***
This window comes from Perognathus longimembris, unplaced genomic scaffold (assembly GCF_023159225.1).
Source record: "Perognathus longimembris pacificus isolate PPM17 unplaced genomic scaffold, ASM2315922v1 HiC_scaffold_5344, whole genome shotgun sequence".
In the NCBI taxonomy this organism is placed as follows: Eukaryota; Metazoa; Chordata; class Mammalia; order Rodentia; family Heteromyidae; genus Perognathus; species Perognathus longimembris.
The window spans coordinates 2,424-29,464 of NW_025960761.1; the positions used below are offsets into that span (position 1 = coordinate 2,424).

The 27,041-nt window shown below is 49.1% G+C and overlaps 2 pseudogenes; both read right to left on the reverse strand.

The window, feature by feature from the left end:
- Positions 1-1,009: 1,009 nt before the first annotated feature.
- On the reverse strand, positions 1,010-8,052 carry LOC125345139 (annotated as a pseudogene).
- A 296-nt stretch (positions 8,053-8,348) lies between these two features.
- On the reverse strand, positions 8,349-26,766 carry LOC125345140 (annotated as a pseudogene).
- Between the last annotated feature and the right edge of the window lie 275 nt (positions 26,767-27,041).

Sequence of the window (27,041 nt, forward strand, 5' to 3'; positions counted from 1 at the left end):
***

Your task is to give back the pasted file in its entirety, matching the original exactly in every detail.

This window comes from Perognathus longimembris, unplaced genomic scaffold (assembly GCF_023159225.1).
Source record: "Perognathus longimembris pacificus isolate PPM17 unplaced genomic scaffold, ASM2315922v1 HiC_scaffold_5344, whole genome shotgun sequence".
In the NCBI taxonomy this organism is placed as follows: Eukaryota; Metazoa; Chordata; class Mammalia; order Rodentia; family Heteromyidae; genus Perognathus; species Perognathus longimembris.
The window spans coordinates 2,424-29,464 of NW_025960761.1; the positions used below are offsets into that span (position 1 = coordinate 2,424).

The 27,041-nt window shown below is 49.1% G+C and overlaps 2 pseudogenes; both read right to left on the reverse strand.

The window, feature by feature from the left end:
- Positions 1-1,009: 1,009 nt before the first annotated feature.
- On the reverse strand, positions 1,010-8,052 carry LOC125345139 (annotated as a pseudogene).
- A 296-nt stretch (positions 8,053-8,348) lies between these two features.
- On the reverse strand, positions 8,349-26,766 carry LOC125345140 (annotated as a pseudogene).
- Between the last annotated feature and the right edge of the window lie 275 nt (positions 26,767-27,041).

Sequence of the window (27,041 nt, forward strand, 5' to 3'; positions counted from 1 at the left end):